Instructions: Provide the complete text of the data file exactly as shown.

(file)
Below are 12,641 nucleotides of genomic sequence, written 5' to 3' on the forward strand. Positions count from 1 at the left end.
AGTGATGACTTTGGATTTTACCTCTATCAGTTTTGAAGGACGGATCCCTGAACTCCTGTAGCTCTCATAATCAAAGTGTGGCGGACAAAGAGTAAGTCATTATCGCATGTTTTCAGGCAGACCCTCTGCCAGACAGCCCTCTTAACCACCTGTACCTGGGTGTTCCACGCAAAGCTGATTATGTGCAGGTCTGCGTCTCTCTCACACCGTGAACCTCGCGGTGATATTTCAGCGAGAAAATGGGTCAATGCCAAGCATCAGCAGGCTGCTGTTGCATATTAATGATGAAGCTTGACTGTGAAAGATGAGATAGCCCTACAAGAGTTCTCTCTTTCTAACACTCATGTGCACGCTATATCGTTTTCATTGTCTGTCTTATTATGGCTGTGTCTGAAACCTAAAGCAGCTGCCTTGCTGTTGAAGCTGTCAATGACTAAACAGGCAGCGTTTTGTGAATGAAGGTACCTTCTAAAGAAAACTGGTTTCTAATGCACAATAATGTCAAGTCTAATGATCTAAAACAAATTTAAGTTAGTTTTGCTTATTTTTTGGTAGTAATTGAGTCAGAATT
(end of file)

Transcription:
Below are 12,641 nucleotides of genomic sequence, written 5' to 3' on the forward strand. Positions count from 1 at the left end.
AGTGATGACTTTGGATTTTACCTCTATCAGTTTTGAAGGACGGATCCCTGAACTCCTGTAGCTCTCATAATCAAAGTGTGGCGGACAAAGAGTAAGTCATTATCGCATGTTTTCAGGCAGACCCTCTGCCAGACAGCCCTCTTAACCACCTGTACCTGGGTGTTCCACGCAAAGCTGATTATGTGCAGGTCTGCGTCTCTCTCACACCGTGAACCTCGCGGTGATATTTCAGCGAGAAAATGGGTCAATGCCAAGCATCAGCAGGCTGCTGTTGCATATTAATGATGAAGCTTGACTGTGAAAGATGAGATAGCCCTACAAGAGTTCTCTCTTTCTAACACTCATGTGCACGCTATATCGTTTTCATTGTCTGTCTTATTATGGCTGTGTCTGAAACCTAAAGCAGCTGCCTTGCTGTTGAAGCTGTCAATGACTAAACAGGCAGCGTTTTGTGAATGAAGGTACCTTCTAAAGAAAACTGGTTTCTAATGCACAATAATGTCAAGTCTAATGATCTAAAACAAATTTAAGTTAGTTTTGCTTATTTTTTGGTAGTAATTGAGTCAGAATT